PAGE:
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The Jeffersonian cyclopedia;

a comprehensive collection of the views of Thomas Jefferson classified and arranged in alphabetical order under nine thousand titles relating to government, politics, law, education, political economy, finance, science, art, literature, religious freedom, morals, etc.;

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5866. NEUTRALITY, Provisions not contraband.—
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5866. NEUTRALITY, Provisions not contraband.—

This article [358] is so manifestly
contrary to the law of nations, that nothing
more would seem necessary than to observe that
it is so. Reason and usage have established
that when two nations go to war, those who
choose to live in peace retain their natural
right to pursue their agriculture, manufactures,
and other ordinary vocations, to carry the produce
of their industry for exchange to all nations,
belligerent or neutral, as usual, to go and
come freely, without injury or molestation, and,
in short, that the war among others shall be,
for them, as if it did not exist. One restriction
on their natural rights has been submitted to
by nations at peace; that is to say, that of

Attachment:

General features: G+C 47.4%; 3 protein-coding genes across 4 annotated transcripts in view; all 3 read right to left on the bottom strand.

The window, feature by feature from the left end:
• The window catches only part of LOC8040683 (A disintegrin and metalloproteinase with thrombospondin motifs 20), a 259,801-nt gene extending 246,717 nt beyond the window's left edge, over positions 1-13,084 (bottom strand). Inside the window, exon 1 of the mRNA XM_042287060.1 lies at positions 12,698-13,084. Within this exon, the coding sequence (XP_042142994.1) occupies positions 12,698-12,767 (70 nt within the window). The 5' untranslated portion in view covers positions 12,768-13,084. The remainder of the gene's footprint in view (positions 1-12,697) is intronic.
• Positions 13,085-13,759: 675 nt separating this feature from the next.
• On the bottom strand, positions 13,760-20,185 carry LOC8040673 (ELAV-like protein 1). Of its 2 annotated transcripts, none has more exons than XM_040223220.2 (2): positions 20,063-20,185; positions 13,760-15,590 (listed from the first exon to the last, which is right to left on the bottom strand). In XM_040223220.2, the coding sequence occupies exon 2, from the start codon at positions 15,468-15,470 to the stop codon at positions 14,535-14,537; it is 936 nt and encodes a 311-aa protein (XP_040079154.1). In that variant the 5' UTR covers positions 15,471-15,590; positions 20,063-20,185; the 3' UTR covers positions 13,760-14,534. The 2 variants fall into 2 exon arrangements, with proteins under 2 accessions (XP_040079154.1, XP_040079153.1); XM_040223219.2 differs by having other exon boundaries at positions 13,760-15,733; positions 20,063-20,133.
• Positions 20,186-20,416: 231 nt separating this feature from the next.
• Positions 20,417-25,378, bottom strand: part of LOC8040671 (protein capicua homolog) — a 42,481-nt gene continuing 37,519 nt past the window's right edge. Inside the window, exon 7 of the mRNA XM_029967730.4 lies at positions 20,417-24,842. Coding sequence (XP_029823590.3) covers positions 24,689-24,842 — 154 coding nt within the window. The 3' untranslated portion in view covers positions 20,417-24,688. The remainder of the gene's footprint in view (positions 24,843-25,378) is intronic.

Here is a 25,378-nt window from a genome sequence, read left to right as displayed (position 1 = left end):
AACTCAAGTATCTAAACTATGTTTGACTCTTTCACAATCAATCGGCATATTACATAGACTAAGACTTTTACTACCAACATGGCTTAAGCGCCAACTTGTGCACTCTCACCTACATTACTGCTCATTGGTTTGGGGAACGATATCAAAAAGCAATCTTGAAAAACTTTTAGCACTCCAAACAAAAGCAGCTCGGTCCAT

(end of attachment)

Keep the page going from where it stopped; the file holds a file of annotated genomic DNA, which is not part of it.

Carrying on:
not furnishing to either party implements
merely of war, for the annoyance of the other,
nor anything whatever to a place blockaded by
its enemy. What these implements of war are,
has been so often agreed and is so well understood,
as to leave little question about them
at this day. There does not exist, perhaps,
a nation in our common hemisphere which has
not made a particular enumeration of them,
in some or all of their treaties, under the name
of contraband. It suffices for the present occasion,
to say, that corn flour and meal, are
not of the class of contraband, and consequently
remain articles of free commerce. A culture,
which, like that of the soil, gives employment
to such a proposition of mankind, could
never be suspended by the whole earth, or interrupted
for them, whenever any two nations
should think proper to go to war.—
To Thomas Pinckney. Washington ed. iv, 59. Ford ed., vi, 413.
(Pa., Sep. 1793)


Instructions to commanders of British war ships
directing them to stop vessels carrying provisions to
French ports, and send them to English ports where
their cargoes may be purchased by that government,
or released on security that they will be taken to
the ports of some country in amity with Great